In the 1600s, cowardly Sir Simon of Canterville flees a duel and seeks solace in the family castle. His ashamed father seals him in the room where he is hiding and dooms him to life as a ghost until one of his descendants performs a brave deed. Simon believes he may be saved when he meets Cuffy Williams, an American kinsman stationed with a troop of soldiers at the castle in 1943. Will this blood relative save the family honor, or will his blood be as yellow as the rest of the Cantervilles? —IMDb
Jules Dassin was an Academy Award-nominated director, screenwriter and actor best known for his films Rififi (1955), Never on Sunday (1960), and Topkapi (1964).
He was born Julius Samuel Dassin on 18 December 1911, in Middletown, Connecticut, USA. He was one of eight children of Russian-Jewish immigrants, Samuel Dassin and Berthe Vogel. Young Dassin grew up in Harlem, and he attended Morris High School in the Bronx, graduating in 1929. After taking acting classes in Europe, he returned to New York. In 1934, he became and actor with the ARTEF Players (Arbeter Teater Farband), and was a member of the troupe until 1939. Dassin played character roles in Yiddish, mainly in the plays by Sholom Aleichem. But upon discovering “that an actor I was not,” he switched to directing and writing. At that time, he joined the Communist Party of the United States, but left the party in 1939, he said, disillusioned after the Soviet Union signed a pact with Adolf Hitler… read more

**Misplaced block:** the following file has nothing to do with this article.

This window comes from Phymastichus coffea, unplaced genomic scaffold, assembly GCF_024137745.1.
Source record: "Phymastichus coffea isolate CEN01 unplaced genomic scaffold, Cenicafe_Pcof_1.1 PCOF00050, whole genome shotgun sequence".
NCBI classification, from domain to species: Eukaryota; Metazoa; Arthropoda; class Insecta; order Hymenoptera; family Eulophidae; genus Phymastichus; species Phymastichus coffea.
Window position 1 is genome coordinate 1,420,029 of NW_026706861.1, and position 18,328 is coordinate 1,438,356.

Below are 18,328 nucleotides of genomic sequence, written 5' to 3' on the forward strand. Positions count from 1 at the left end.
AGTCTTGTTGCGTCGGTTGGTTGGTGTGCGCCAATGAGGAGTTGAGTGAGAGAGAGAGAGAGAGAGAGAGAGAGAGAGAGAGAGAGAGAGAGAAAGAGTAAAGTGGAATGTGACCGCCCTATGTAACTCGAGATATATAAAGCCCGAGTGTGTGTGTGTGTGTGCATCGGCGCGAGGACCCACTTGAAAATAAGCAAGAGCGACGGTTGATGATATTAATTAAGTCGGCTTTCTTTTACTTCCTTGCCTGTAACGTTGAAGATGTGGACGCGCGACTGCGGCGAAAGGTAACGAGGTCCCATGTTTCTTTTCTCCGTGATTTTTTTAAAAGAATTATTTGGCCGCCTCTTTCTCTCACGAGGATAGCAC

Norman Zenos McLeod (September 20, 1898 – January 27, 1964) was an American film director, cartoonist and writer.
McLeod made several successful and influential movies such as Taking A Chance (1928), Monkey Business (1931), Horse Feathers (1932), Alice in Wonderland (1933), Topper (1937) and Merrily We Live (1938). Other memorable films directed by McLeod includes It’s a Gift (1934) with W. C. Fields, and the Danny Kaye comedy The Secret Life of Walter Mitty (1947) and The Paleface starring Bob Hope (1948).
His nickname, as recorded on a publicity still on the set of Monkey Business, was “Macko.”
He was educated at the University of Washington and spent two years as a fighter pilot in the Army Air Service in France during World War I. He was married to Evelyn Ward. He died, aged 65, following a stroke. He has a star on the Hollywood Walk of Fame. —Wikipedia